2. Mental health. Just like priorities, for almost everyone, mind state changes. Burnouts happen as do sudden bouts of drive. Learning about the signs, knowing yourself, and practicing mindful, cognizant, work living is important. It is equally important (and it often happens as a side effect of the former without additional effort) to be cognizant of such in others around us. I got interested in mindfulness in desperation, for I was struggling for inner peace while doing fine externally – rising and rising only to fall soon. I now realize that even though events of significance made the struggle worse, it was always there. And it was there because I seldom took time for stock keeping of where I am. Mindful stock keeping of how we are feeling daily at work, looking out for signs of burnout, noticing sudden enthusiasm within us, mood changes, or increased conflict at workplace, doesn’t only help prevent downward spirals and take better advantage of opportunities, it also often predicts the otherwise impossible to predict: right time for a career change.
  3. Awareness. Upskilling, or continuous development as I like to call it, is non-negotiable for long career haul today. We need to be continually investing, in whatever way possible, in staying abreast on what is going on around us. What kind of jobs are becoming available for the likes of us? In which industries? For similar designations, what is a barrier for entrance into a new industry and which industries are fostering the designations we want next? In our own fields, what options of diversification exist? What kind of skills are sought after? This is beyond knowing that AI and data science are the next big things. This is looking up engineer, senior manager, or whatever applies positions from time to time on LinkedIn and Google Jobs across industries, reading job descriptions and then converting that to gap analysis against our resumes. This is reaching out a connecting with folks who have made career changes and setting up some time once a month to learn what they do. This is ensuring at least one new area of value gets added into our resume every year that can take us to where we want to go next.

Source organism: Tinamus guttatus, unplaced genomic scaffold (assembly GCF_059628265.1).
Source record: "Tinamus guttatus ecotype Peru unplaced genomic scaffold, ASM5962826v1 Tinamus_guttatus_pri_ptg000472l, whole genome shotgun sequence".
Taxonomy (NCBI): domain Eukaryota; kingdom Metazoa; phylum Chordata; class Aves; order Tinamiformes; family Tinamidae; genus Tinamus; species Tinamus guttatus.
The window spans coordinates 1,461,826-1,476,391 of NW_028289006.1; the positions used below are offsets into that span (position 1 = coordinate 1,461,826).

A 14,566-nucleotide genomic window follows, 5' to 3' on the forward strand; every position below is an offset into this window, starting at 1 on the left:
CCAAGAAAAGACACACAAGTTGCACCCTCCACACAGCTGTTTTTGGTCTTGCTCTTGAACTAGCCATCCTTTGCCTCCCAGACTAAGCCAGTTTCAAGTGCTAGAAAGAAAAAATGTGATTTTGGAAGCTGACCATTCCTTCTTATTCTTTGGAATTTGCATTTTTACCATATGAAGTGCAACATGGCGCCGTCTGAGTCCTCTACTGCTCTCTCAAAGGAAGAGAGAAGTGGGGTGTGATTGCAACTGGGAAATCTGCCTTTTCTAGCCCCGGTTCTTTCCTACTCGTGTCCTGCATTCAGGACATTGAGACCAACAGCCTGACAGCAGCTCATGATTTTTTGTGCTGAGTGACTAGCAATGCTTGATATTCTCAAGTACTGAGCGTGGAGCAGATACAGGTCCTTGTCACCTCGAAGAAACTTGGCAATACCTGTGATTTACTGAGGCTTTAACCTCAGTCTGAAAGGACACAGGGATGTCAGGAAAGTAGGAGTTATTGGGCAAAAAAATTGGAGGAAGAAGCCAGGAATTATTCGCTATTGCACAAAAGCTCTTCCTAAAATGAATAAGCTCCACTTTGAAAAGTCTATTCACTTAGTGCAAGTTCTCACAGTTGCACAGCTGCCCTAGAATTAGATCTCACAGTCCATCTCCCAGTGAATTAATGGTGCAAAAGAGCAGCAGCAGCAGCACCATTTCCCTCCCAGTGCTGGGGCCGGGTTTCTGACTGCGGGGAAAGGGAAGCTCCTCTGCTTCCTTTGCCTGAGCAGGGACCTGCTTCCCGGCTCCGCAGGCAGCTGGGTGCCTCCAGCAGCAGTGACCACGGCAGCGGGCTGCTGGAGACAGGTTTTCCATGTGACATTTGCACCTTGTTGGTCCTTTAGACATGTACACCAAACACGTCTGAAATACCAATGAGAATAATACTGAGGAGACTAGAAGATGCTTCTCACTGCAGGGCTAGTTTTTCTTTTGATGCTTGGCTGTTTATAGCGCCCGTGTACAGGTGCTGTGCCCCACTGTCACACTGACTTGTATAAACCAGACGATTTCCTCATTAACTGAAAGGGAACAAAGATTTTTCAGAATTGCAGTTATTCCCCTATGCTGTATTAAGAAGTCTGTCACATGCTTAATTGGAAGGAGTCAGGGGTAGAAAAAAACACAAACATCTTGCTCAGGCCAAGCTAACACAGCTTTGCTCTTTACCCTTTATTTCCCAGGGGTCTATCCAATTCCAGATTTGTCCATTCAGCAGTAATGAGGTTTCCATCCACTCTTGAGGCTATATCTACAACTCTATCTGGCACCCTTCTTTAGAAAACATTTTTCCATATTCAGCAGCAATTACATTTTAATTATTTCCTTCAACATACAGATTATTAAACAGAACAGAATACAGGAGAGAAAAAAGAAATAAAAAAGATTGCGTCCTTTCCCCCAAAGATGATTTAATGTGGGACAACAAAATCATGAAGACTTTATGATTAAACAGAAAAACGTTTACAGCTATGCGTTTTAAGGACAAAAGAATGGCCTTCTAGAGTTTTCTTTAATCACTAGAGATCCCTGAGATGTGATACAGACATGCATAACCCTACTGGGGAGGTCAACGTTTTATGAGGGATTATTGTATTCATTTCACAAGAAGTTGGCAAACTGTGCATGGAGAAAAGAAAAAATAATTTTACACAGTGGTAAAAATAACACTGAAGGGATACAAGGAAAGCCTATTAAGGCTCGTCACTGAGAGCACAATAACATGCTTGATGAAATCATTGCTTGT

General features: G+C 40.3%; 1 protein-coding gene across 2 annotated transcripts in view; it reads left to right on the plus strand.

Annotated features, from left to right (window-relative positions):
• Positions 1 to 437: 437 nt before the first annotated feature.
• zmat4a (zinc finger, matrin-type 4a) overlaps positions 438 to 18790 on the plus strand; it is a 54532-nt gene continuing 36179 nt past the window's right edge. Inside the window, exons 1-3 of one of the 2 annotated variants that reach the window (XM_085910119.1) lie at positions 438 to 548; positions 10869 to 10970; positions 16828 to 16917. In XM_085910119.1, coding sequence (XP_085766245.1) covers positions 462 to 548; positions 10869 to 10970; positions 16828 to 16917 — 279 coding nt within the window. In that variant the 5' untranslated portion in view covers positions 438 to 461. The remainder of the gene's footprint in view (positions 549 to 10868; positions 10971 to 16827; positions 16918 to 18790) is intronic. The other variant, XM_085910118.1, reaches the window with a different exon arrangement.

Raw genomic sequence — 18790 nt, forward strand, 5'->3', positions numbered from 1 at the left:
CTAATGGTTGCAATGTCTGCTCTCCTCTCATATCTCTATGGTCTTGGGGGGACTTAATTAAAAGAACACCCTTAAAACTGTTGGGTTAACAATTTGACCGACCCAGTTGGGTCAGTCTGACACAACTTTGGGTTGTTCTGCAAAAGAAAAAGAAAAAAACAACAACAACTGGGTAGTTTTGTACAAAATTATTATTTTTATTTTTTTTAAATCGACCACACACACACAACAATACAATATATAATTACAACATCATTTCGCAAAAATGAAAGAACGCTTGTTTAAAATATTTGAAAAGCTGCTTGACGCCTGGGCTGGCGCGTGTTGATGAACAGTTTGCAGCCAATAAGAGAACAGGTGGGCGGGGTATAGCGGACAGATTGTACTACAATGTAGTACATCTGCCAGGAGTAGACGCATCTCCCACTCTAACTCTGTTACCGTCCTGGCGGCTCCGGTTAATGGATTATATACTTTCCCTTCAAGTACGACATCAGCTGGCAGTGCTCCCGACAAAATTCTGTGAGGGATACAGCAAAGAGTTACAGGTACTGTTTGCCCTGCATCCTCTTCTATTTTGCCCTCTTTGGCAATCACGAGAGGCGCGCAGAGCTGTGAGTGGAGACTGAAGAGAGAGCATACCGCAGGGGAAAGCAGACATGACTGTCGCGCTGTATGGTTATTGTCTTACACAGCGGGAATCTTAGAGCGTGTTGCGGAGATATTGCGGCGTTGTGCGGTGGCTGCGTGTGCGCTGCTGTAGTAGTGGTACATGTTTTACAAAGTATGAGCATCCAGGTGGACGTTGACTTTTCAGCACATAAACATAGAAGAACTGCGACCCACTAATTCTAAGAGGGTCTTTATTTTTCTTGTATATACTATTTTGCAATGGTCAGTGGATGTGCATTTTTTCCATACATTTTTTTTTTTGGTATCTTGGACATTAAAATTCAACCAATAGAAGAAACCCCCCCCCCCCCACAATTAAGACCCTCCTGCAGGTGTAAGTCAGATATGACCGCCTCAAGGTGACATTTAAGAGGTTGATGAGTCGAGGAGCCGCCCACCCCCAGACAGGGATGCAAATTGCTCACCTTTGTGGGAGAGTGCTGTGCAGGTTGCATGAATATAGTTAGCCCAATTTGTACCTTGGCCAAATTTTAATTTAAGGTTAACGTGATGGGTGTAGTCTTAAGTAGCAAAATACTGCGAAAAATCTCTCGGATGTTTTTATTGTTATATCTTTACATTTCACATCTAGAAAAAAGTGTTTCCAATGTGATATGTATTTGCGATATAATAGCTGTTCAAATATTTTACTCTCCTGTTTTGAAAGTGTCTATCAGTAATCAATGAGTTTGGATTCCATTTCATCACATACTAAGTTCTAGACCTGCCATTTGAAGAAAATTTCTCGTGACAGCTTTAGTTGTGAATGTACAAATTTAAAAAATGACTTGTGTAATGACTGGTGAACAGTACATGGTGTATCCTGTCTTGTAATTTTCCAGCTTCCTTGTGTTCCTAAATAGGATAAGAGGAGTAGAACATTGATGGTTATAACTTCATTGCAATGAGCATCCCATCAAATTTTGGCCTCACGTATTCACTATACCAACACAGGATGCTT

Barrier to upskilling is mostly a mental stuck-ness: why should I have to do this? I have done this forever and I really don’t think I can change that? What do I need to change? Maybe I won’t ever need to…etc. The 1. above provides the ‘if’ and ‘why’, the 2. provides the ‘how’ (as in how prepared we are mentally and what to work on internally to be ready for what we need to do) and the 3. is the ‘what’. Having these three as constant north stars is not only better (for it’s lesser work when done constantly), but absolutely needed for most of us mortals in today’s career path.